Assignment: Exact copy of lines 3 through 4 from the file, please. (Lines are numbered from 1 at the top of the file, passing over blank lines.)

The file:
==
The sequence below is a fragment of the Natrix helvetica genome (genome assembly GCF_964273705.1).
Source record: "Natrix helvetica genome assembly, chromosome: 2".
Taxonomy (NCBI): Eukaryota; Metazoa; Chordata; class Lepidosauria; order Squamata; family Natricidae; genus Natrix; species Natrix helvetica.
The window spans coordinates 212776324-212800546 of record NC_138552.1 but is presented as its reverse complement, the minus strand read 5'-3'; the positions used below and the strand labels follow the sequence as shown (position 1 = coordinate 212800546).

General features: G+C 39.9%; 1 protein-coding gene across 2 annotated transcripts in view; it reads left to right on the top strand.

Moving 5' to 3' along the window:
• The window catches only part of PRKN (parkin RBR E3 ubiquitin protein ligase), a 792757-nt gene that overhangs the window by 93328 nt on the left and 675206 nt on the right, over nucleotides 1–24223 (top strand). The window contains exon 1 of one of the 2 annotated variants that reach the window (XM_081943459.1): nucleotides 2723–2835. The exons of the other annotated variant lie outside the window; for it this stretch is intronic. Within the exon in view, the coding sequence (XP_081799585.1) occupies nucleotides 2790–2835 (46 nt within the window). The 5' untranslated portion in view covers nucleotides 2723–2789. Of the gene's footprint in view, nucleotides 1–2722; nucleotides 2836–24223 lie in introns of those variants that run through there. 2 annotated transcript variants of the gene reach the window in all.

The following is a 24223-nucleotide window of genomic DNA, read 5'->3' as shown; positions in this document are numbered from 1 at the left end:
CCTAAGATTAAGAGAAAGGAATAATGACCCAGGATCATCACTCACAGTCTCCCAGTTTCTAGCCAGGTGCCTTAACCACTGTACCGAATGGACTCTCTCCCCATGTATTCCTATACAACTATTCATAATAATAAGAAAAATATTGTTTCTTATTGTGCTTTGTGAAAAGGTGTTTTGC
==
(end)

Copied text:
Taxonomy (NCBI): Eukaryota; Metazoa; Chordata; class Lepidosauria; order Squamata; family Natricidae; genus Natrix; species Natrix helvetica.
The window spans coordinates 212776324-212800546 of record NC_138552.1 but is presented as its reverse complement, the minus strand read 5'-3'; the positions used below and the strand labels follow the sequence as shown (position 1 = coordinate 212800546).